The President of CEOE, Juan Rosell, called for an education with an entrepreneurial undertone because “jobs will only be created with more and better companies” and not by degree, during his speech at the opening act of the Eleventh Ibero-American Business Meeting that was held in Cartagena de Indias, under the theme “Youth, Education and Entrepreneurship” and within the framework of the XXV Latin American Summit of Heads of State and Government that also took place in the Colombian city.

According to Juan Rosell, it is necessary to learn and educate with an entrepreneurial undertone and companies must be talked about in Schools, Universities and even kindergartens. It is not usually a topic of discussion, and if it is talked about it is usually in a negative tone, without anyone actually stating what it really is.  And society must convince itself and understand that education is the greatest strategic and social tool. He pointed out that poverty is fought with more and better education and, ultimately, with more and better companies.

In this regard, he said that we should take advantage of new technologies and digitalization to teach more and at a reasonable cost, so that investment is viable and that this should start right now, taking into account not just the youth but also older citizens. Thus, he underlined that we should educate with the future in mind. For this, he noted that we should train teachers, assess expenses and make families and students accountable, reminding them that, in addition to rights, there are responsibilities and obligations.

Meeting of Presidents of Ibero-American Business Organizations

Prior to the Business Meeting, Rosell opened the XXVII Meeting of Presidents of Business Organizations together with Bruce Mac Master, president of the National Association of Industries of Colombia-ANDI, and Daniel Funes de Rioja, President of the International Organization of Employers-IOE. The meeting was attended by 17 of the 22 presidents of the most important business institutions of Latin American countries, including the president of CEPYME, Antonio Garamendi, and the president of CEAJE, Fermín Albaladejo.

This meeting took place within the celebration of the XI Ibero-American Business Meeting, in Cartagena de Indias (Colombia), concurring with the beginning of the XXV Ibero-American Summit of Heads of State and Government. The session began with an overview of the economic, political, and social development of the region, to subsequently address the presentation of a report prepared by the International Labour Organization -ILO on Youth, Education and Entrepreneurship, the slogan of the XXV Ibero-American Summit. The presidents discussed the immediate challenges posed by the current Ibero-American context with regard to these important issues, whose conclusions – agreed upon by all the business organizations- were later included in a written report that was delivered on the 28th, to the 7 heads of State and Government that were attending the XI Ibero-American Business Meeting.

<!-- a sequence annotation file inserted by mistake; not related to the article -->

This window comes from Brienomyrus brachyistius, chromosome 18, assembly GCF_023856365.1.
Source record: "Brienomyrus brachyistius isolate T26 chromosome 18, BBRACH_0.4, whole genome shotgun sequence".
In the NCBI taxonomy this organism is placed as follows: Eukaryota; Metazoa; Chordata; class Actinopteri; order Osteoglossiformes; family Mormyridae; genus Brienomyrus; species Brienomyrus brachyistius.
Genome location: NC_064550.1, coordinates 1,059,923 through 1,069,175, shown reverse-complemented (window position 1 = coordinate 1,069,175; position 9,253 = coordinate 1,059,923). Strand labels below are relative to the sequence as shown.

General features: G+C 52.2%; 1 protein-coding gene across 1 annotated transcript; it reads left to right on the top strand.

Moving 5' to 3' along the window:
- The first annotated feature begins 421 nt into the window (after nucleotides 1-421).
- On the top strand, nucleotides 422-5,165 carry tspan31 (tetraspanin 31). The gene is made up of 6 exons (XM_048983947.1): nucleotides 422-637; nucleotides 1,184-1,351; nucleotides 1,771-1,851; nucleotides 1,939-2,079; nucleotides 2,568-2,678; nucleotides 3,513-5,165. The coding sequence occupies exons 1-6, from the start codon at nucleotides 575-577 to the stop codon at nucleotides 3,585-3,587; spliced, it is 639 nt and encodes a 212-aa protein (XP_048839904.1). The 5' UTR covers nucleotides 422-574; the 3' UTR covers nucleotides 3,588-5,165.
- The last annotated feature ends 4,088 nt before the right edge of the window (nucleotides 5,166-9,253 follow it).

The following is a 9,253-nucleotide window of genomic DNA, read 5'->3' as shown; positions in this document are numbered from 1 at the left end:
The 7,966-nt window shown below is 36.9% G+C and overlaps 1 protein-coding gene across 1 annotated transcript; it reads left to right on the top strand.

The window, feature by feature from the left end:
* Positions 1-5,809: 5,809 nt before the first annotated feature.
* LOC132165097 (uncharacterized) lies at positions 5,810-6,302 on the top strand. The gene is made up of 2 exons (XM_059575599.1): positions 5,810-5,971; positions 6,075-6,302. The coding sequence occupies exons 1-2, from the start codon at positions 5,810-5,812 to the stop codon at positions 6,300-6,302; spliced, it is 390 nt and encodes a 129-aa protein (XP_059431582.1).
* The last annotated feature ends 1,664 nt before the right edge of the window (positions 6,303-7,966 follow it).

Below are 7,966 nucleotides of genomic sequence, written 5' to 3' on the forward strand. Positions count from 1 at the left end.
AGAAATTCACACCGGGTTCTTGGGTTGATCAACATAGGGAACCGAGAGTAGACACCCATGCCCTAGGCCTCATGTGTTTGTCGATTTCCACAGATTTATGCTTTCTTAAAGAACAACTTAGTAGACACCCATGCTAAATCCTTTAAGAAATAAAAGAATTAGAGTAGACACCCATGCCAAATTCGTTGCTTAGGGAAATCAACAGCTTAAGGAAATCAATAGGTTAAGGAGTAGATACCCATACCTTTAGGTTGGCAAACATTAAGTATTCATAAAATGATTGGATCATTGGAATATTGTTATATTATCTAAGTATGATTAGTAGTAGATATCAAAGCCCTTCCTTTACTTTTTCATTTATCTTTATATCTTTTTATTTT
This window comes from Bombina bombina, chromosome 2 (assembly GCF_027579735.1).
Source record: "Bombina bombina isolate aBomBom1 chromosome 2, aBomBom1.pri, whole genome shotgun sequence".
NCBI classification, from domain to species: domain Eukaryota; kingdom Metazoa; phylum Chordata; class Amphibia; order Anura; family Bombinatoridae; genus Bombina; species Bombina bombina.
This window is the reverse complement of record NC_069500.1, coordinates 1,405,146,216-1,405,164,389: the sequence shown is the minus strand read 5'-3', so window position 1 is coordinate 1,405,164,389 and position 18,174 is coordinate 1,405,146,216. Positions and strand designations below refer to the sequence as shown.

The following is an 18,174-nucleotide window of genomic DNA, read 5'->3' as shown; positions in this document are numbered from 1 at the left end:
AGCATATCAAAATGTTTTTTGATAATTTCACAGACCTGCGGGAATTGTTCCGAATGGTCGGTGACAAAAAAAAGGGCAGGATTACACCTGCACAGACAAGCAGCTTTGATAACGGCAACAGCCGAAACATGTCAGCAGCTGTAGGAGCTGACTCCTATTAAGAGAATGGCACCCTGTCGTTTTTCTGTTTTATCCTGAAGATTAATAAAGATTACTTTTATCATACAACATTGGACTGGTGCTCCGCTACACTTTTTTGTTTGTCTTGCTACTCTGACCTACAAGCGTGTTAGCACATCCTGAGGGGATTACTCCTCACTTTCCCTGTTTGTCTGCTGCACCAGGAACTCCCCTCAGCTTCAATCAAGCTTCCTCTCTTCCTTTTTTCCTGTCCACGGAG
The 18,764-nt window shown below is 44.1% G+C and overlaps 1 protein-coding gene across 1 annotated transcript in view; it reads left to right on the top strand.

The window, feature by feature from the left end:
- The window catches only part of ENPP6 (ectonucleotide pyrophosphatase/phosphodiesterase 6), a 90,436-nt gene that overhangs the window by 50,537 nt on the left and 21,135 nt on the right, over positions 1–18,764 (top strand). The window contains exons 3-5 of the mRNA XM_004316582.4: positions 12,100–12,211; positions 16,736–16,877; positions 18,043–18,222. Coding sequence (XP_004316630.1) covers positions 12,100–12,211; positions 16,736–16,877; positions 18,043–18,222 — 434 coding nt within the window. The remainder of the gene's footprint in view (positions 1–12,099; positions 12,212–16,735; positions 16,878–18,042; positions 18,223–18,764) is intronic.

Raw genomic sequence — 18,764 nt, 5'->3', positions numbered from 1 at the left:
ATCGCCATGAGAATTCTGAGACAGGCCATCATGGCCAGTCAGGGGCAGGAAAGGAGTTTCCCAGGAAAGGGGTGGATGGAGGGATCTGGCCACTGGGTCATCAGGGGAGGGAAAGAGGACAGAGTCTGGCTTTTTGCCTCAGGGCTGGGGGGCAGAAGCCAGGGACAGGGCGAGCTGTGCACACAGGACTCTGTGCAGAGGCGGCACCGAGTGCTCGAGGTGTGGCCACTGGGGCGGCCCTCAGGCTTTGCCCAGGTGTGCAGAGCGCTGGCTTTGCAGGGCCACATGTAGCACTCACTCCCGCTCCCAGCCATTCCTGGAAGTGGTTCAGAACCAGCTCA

The Ibero-American Business Council showed its commitment by signing the International Youth Organization (OIJ)’s Youth Pact.  This endorsement tries to provide institutional support for young entrepreneurs from the Region on issues related to education, access to the labor market and entrepreneurship, among other issues.

SEGIB ‘s Secretary General (Ibero-American General Secretariat), Rebeca Grynspan, participated in the Presidents’ Meeting, with a speech on the commitment to continue collaborating closely with all the Institutions, CEIB, SEGIB and ILO. Proof of this commitment was the announcement of the next Ibero-American Summit for Small and Medium Enterprises, which will be held in Madrid, in 2017 and at CEOE’s facilities, as the permanent secretariat to the CEIB.

Narciso Casado ratified as the Permanent Secretary to the CEIB

The president of the CEIB business organizations ratified the appointment of CEOE’s Director of the International Relations Department, Narciso Casado, as Permanent Secretary to the CEIB.